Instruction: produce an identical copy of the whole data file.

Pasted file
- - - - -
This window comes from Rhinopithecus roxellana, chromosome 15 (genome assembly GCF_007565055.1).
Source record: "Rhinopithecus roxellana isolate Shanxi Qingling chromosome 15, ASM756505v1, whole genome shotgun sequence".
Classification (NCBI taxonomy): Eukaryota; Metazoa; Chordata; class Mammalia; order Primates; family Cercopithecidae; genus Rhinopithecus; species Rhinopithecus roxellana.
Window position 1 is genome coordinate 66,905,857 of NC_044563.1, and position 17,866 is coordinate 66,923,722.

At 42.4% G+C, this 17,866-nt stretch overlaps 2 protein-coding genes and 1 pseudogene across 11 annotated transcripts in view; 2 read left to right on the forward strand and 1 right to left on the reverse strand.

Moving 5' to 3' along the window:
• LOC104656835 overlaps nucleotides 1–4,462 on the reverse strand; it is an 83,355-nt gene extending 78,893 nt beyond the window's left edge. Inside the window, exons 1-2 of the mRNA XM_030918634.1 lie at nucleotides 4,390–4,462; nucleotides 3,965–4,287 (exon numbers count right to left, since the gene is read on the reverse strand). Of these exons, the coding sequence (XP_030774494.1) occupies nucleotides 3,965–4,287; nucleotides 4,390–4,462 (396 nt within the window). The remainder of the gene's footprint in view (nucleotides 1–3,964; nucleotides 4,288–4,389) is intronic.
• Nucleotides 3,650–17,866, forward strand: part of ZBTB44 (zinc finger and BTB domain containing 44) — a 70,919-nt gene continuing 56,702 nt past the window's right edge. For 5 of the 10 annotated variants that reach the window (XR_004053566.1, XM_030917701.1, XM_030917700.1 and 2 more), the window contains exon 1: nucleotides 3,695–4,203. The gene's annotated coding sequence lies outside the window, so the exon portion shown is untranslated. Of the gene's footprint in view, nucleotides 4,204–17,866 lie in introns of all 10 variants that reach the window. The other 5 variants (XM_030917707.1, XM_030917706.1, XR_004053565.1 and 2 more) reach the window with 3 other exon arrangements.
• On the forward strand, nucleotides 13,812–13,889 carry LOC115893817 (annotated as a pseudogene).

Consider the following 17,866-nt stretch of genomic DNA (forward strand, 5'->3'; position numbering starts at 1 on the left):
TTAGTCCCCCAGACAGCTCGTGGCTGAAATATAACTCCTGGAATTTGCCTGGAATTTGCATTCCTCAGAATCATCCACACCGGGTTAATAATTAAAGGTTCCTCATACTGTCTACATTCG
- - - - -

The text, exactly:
This window comes from Rhinopithecus roxellana, chromosome 15 (genome assembly GCF_007565055.1).
Source record: "Rhinopithecus roxellana isolate Shanxi Qingling chromosome 15, ASM756505v1, whole genome shotgun sequence".
Classification (NCBI taxonomy): Eukaryota; Metazoa; Chordata; class Mammalia; order Primates; family Cercopithecidae; genus Rhinopithecus; species Rhinopithecus roxellana.
Window position 1 is genome coordinate 66,905,857 of NC_044563.1, and position 17,866 is coordinate 66,923,722.

At 42.4% G+C, this 17,866-nt stretch overlaps 2 protein-coding genes and 1 pseudogene across 11 annotated transcripts in view; 2 read left to right on the forward strand and 1 right to left on the reverse strand.

Moving 5' to 3' along the window:
• LOC104656835 overlaps nucleotides 1–4,462 on the reverse strand; it is an 83,355-nt gene extending 78,893 nt beyond the window's left edge. Inside the window, exons 1-2 of the mRNA XM_030918634.1 lie at nucleotides 4,390–4,462; nucleotides 3,965–4,287 (exon numbers count right to left, since the gene is read on the reverse strand). Of these exons, the coding sequence (XP_030774494.1) occupies nucleotides 3,965–4,287; nucleotides 4,390–4,462 (396 nt within the window). The remainder of the gene's footprint in view (nucleotides 1–3,964; nucleotides 4,288–4,389) is intronic.
• Nucleotides 3,650–17,866, forward strand: part of ZBTB44 (zinc finger and BTB domain containing 44) — a 70,919-nt gene continuing 56,702 nt past the window's right edge. For 5 of the 10 annotated variants that reach the window (XR_004053566.1, XM_030917701.1, XM_030917700.1 and 2 more), the window contains exon 1: nucleotides 3,695–4,203. The gene's annotated coding sequence lies outside the window, so the exon portion shown is untranslated. Of the gene's footprint in view, nucleotides 4,204–17,866 lie in introns of all 10 variants that reach the window. The other 5 variants (XM_030917707.1, XM_030917706.1, XR_004053565.1 and 2 more) reach the window with 3 other exon arrangements.
• On the forward strand, nucleotides 13,812–13,889 carry LOC115893817 (annotated as a pseudogene).

Consider the following 17,866-nt stretch of genomic DNA (forward strand, 5'->3'; position numbering starts at 1 on the left):
TTAGTCCCCCAGACAGCTCGTGGCTGAAATATAACTCCTGGAATTTGCCTGGAATTTGCATTCCTCAGAATCATCCACACCGGGTTAATAATTAAAGGTTCCTCATACTGTCTACATTCG